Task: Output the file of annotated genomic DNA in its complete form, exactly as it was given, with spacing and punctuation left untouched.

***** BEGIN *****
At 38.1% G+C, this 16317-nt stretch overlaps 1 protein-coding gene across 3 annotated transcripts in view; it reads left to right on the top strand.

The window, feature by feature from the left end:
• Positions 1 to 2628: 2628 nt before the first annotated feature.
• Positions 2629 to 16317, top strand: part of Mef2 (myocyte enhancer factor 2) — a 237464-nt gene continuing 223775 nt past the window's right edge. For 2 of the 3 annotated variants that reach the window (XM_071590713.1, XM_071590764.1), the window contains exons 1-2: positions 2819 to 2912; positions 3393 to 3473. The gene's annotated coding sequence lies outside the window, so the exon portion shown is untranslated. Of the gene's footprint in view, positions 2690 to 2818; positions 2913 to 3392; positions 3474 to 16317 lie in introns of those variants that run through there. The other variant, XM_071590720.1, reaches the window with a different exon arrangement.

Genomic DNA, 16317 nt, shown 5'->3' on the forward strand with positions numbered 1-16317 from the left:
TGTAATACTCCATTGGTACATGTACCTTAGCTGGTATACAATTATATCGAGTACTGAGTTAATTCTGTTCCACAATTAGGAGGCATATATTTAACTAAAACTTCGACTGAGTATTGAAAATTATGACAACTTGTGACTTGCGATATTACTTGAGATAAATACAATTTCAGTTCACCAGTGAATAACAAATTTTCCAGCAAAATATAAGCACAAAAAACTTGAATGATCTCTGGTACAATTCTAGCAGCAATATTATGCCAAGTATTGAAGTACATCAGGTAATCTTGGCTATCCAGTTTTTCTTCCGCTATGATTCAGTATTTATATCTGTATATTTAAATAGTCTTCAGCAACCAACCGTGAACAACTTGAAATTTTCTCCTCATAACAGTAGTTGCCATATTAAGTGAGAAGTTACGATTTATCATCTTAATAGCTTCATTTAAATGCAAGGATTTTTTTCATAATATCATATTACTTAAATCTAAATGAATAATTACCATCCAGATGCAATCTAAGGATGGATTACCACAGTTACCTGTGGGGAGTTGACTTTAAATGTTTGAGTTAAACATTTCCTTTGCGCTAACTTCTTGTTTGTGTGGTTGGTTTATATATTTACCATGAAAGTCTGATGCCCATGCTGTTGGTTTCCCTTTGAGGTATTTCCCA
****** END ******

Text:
At 38.1% G+C, this 16317-nt stretch overlaps 1 protein-coding gene across 3 annotated transcripts in view; it reads left to right on the top strand.

The window, feature by feature from the left end:
• Positions 1 to 2628: 2628 nt before the first annotated feature.
• Positions 2629 to 16317, top strand: part of Mef2 (myocyte enhancer factor 2) — a 237464-nt gene continuing 223775 nt past the window's right edge. For 2 of the 3 annotated variants that reach the window (XM_071590713.1, XM_071590764.1), the window contains exons 1-2: positions 2819 to 2912; positions 3393 to 3473. The gene's annotated coding sequence lies outside the window, so the exon portion shown is untranslated. Of the gene's footprint in view, positions 2690 to 2818; positions 2913 to 3392; positions 3474 to 16317 lie in introns of those variants that run through there. The other variant, XM_071590720.1, reaches the window with a different exon arrangement.

Genomic DNA, 16317 nt, shown 5'->3' on the forward strand with positions numbered 1-16317 from the left:
TGTAATACTCCATTGGTACATGTACCTTAGCTGGTATACAATTATATCGAGTACTGAGTTAATTCTGTTCCACAATTAGGAGGCATATATTTAACTAAAACTTCGACTGAGTATTGAAAATTATGACAACTTGTGACTTGCGATATTACTTGAGATAAATACAATTTCAGTTCACCAGTGAATAACAAATTTTCCAGCAAAATATAAGCACAAAAAACTTGAATGATCTCTGGTACAATTCTAGCAGCAATATTATGCCAAGTATTGAAGTACATCAGGTAATCTTGGCTATCCAGTTTTTCTTCCGCTATGATTCAGTATTTATATCTGTATATTTAAATAGTCTTCAGCAACCAACCGTGAACAACTTGAAATTTTCTCCTCATAACAGTAGTTGCCATATTAAGTGAGAAGTTACGATTTATCATCTTAATAGCTTCATTTAAATGCAAGGATTTTTTTCATAATATCATATTACTTAAATCTAAATGAATAATTACCATCCAGATGCAATCTAAGGATGGATTACCACAGTTACCTGTGGGGAGTTGACTTTAAATGTTTGAGTTAAACATTTCCTTTGCGCTAACTTCTTGTTTGTGTGGTTGGTTTATATATTTACCATGAAAGTCTGATGCCCATGCTGTTGGTTTCCCTTTGAGGTATTTCCCA